Image courtesy GIA.com
Many of us have been bewildered by the numerous diamond terms used to describe the characteristics of the gemstone. It is a good idea to acquaint yourself with the seemingly confusing and never-ending list of jargon before venturing on a diamond shopping trip. The most helpful thing for you will be being well-prepared and informed.
The four crucial ‘Cs’ refer to a diamond’s cut, its apparent colour, the stone’s carat weight, and the diamond’s overall clarity. These four factors come together to determine the quality of a diamond. Created by GIA and used globally as the fundamental qualitative attributes of diamonds, the 4Cs help sellers and buyers communicate in a universal language. The 4Cs help you understand the precise traits of the particular diamond you are investing in.
One of the most common diamond terms is Brilliance, and it is the “make or break” factor when it comes to buying a diamond. The diamond gemstone is all about its sparkle. The shape of the stone along with the presence of multiple facets or the flat surfaces on diamond decide the final glimmer of the diamond. Higher number of facets lead to a more enhanced brilliance. Consider the round-brilliant cut diamond featuring an extravagant 58 facets or the glorious princess-cut diamond with 50 facets – both these specimens belong to the haloed family of highest sold and very expensive diamonds.
Symmetry, just like the term suggests, refers to a diamond’s preciseness of shape and uniform placement and proportional arrangement of its facets. The superlative quality of symmetry is categorically described and rated as “Excellent”, “Very Good”, “Good”, “Fair” and followed by “Poor”. Excellent symmetry encompasses the superiority of a diamond as it is virtually impossible to discern any flaw with naked eye. On the other hand, poor symmetry represents the imperfection of a diamond which can be easily identified even with naked eye and zero magnification.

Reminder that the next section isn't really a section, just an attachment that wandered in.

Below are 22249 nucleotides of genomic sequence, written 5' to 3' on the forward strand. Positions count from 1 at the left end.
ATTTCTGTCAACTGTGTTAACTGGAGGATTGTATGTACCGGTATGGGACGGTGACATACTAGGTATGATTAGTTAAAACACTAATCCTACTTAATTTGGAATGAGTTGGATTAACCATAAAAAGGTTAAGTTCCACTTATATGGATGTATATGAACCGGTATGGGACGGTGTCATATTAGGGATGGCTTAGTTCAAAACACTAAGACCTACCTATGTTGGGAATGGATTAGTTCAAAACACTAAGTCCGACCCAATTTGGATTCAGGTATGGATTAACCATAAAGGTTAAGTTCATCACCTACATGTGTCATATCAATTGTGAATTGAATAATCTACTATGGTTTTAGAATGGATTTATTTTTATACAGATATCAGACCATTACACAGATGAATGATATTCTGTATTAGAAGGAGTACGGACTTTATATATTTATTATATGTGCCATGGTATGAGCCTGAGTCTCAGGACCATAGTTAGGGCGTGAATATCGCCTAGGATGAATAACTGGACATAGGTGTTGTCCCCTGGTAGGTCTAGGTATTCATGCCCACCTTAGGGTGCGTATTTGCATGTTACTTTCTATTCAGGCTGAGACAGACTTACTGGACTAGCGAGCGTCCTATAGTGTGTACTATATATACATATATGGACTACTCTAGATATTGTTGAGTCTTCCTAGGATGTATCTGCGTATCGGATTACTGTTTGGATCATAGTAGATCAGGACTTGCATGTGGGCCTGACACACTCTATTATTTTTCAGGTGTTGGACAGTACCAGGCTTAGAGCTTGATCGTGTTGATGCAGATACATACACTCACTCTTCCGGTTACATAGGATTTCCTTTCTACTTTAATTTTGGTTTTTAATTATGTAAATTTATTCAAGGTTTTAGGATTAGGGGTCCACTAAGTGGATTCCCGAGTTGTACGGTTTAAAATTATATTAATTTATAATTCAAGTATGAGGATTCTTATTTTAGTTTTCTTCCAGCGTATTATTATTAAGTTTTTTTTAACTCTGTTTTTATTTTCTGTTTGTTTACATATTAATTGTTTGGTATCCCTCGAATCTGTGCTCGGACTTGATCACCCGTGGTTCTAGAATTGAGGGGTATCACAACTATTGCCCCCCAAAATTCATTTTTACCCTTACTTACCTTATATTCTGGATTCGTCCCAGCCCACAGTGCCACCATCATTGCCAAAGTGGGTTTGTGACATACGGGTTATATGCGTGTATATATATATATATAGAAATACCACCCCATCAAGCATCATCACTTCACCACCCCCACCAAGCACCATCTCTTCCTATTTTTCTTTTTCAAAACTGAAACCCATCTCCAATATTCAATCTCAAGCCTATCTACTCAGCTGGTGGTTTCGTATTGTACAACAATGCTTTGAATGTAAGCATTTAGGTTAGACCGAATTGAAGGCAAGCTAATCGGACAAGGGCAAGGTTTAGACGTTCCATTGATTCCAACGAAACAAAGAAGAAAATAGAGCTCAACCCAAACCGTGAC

Another one of the common diamond terms, Inclusions refer to the naturally occurring blemishes and fissures within a diamond. The comprehensive clarity of a diamond is demonstrated by the intensity and number of inclusions present within. However, in most cases, the clarity of a diamond usually does not get marred by the presence of inclusions as most of these imperfections are unthinkably tiny to be deciphered by naked eyes. The GIA clarity scale measures diamonds on its overall clarity based on the presence or rather absence of inclusions with the scale varying from Included (I1 to I3) to Flawless (FL) with multiple levels between these extremes.
The dreadful bow-tie effect is a diamond term you want to avoid in a diamond. The dark “bow-tie” occurs when a specific cut of a diamond fails to reflect light from its centre and in the process creates a bow-tie shaped zone of unsightly darkness. Diamonds with an oval shape, a Marquise cut, or the pear shape generally exhibit this tendency as the evidence of incompetent cut quality. A bow-tie effect can be best diagnosed when you inspect the diamond physically and not just rely on the metrics detailed in the certificate.
These diamond terms help buyers to understand the integral qualities of the diamond jewellery they are investing in.
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